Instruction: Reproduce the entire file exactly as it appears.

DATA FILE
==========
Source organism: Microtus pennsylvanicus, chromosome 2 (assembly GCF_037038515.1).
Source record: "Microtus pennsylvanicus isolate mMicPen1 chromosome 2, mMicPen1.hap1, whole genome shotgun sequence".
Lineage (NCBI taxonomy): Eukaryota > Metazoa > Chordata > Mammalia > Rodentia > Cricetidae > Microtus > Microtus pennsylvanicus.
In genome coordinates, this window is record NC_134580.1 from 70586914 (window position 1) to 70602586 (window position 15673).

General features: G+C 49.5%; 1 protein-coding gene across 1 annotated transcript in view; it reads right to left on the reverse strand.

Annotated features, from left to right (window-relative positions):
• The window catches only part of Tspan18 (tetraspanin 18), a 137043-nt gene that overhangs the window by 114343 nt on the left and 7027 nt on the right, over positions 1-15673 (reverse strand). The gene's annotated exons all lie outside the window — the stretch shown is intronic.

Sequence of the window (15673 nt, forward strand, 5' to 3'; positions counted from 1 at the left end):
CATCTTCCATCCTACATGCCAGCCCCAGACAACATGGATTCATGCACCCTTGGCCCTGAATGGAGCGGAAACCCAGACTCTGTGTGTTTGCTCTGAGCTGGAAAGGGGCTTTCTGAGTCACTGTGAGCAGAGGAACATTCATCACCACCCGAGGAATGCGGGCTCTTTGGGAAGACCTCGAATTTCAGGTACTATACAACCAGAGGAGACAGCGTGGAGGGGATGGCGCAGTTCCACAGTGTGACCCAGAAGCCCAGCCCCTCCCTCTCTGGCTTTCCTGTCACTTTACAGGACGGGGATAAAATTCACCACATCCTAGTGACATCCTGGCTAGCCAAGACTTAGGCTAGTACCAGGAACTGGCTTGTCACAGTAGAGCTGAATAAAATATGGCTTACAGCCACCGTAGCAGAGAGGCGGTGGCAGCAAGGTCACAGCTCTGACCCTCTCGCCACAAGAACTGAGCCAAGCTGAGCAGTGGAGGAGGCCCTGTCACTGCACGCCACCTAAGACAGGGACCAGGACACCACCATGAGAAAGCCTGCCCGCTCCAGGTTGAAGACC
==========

Source organism: Microtus pennsylvanicus, chromosome 2 (assembly GCF_037038515.1).
Source record: "Microtus pennsylvanicus isolate mMicPen1 chromosome 2, mMicPen1.hap1, whole genome shotgun sequence".
Lineage (NCBI taxonomy): Eukaryota > Metazoa > Chordata > Mammalia > Rodentia > Cricetidae > Microtus > Microtus pennsylvanicus.
In genome coordinates, this window is record NC_134580.1 from 70586914 (window position 1) to 70602586 (window position 15673).

General features: G+C 49.5%; 1 protein-coding gene across 1 annotated transcript in view; it reads right to left on the reverse strand.

Annotated features, from left to right (window-relative positions):
• The window catches only part of Tspan18 (tetraspanin 18), a 137043-nt gene that overhangs the window by 114343 nt on the left and 7027 nt on the right, over positions 1-15673 (reverse strand). The gene's annotated exons all lie outside the window — the stretch shown is intronic.

Sequence of the window (15673 nt, forward strand, 5' to 3'; positions counted from 1 at the left end):
CATCTTCCATCCTACATGCCAGCCCCAGACAACATGGATTCATGCACCCTTGGCCCTGAATGGAGCGGAAACCCAGACTCTGTGTGTTTGCTCTGAGCTGGAAAGGGGCTTTCTGAGTCACTGTGAGCAGAGGAACATTCATCACCACCCGAGGAATGCGGGCTCTTTGGGAAGACCTCGAATTTCAGGTACTATACAACCAGAGGAGACAGCGTGGAGGGGATGGCGCAGTTCCACAGTGTGACCCAGAAGCCCAGCCCCTCCCTCTCTGGCTTTCCTGTCACTTTACAGGACGGGGATAAAATTCACCACATCCTAGTGACATCCTGGCTAGCCAAGACTTAGGCTAGTACCAGGAACTGGCTTGTCACAGTAGAGCTGAATAAAATATGGCTTACAGCCACCGTAGCAGAGAGGCGGTGGCAGCAAGGTCACAGCTCTGACCCTCTCGCCACAAGAACTGAGCCAAGCTGAGCAGTGGAGGAGGCCCTGTCACTGCACGCCACCTAAGACAGGGACCAGGACACCACCATGAGAAAGCCTGCCCGCTCCAGGTTGAAGACC